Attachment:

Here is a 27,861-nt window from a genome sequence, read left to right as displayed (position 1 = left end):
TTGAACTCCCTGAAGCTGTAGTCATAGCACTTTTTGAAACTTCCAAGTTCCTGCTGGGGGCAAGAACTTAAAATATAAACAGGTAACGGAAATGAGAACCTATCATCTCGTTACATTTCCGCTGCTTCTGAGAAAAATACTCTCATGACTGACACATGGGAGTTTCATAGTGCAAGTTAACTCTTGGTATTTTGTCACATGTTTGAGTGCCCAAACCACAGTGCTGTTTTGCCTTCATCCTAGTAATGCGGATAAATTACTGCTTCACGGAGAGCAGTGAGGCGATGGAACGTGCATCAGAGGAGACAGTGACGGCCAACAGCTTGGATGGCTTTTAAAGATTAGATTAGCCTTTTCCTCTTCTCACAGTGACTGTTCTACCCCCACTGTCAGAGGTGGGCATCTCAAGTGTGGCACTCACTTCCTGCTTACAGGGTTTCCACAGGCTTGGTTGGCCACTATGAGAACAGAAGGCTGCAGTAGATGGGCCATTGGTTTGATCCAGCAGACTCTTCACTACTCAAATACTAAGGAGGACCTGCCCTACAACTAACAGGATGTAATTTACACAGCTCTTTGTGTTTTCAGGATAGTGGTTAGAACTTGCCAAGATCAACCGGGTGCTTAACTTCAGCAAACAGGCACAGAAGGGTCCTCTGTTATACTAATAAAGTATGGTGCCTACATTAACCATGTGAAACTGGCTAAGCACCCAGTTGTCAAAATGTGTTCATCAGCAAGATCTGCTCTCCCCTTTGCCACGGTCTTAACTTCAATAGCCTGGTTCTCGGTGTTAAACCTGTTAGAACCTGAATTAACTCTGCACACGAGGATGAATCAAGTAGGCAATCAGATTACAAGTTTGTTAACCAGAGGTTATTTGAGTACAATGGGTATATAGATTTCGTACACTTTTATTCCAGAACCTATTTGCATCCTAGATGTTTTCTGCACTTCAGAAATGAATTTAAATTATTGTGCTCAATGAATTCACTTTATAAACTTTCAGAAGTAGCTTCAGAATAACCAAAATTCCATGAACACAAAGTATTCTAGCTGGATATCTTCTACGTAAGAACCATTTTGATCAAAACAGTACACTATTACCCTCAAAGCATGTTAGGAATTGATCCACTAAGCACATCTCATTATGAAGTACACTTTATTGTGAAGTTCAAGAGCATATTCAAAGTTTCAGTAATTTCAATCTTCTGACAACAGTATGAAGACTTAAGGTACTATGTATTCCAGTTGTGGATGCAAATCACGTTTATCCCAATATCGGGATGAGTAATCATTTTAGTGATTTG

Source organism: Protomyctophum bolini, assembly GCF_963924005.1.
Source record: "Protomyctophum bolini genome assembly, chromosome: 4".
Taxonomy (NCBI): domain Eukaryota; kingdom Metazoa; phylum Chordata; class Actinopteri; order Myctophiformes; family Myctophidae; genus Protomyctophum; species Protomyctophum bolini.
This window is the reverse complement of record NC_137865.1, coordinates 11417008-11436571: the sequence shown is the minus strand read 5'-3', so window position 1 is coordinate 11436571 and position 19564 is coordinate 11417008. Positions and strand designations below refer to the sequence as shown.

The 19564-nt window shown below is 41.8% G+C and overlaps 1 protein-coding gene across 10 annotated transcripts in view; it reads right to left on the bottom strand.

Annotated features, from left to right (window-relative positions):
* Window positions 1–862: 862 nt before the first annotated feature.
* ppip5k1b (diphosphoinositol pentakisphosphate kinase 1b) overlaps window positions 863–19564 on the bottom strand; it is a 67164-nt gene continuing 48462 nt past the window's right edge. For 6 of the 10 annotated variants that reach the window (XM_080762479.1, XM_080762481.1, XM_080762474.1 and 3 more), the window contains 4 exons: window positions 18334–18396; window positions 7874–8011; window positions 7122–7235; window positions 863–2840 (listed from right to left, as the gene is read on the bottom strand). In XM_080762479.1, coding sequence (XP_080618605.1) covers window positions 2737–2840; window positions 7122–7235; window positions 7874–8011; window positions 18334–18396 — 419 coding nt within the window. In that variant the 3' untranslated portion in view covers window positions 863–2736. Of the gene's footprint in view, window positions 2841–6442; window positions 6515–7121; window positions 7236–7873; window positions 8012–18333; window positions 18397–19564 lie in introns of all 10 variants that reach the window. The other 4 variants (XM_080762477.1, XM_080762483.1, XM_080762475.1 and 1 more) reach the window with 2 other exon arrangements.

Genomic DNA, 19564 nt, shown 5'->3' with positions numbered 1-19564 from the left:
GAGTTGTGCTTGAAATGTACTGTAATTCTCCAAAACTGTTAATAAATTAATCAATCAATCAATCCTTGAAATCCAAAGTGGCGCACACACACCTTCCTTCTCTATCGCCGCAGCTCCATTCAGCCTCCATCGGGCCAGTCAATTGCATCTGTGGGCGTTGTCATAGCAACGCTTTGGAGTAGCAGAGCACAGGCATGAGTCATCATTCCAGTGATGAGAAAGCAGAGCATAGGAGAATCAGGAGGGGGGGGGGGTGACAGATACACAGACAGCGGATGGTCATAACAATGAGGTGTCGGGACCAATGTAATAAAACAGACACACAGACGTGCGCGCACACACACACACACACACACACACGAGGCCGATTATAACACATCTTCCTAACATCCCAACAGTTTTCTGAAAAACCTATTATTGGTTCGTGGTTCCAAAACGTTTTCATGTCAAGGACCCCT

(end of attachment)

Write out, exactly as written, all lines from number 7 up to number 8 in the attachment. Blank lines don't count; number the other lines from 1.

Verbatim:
The 19564-nt window shown below is 41.8% G+C and overlaps 1 protein-coding gene across 10 annotated transcripts in view; it reads right to left on the bottom strand.

Annotated features, from left to right (window-relative positions):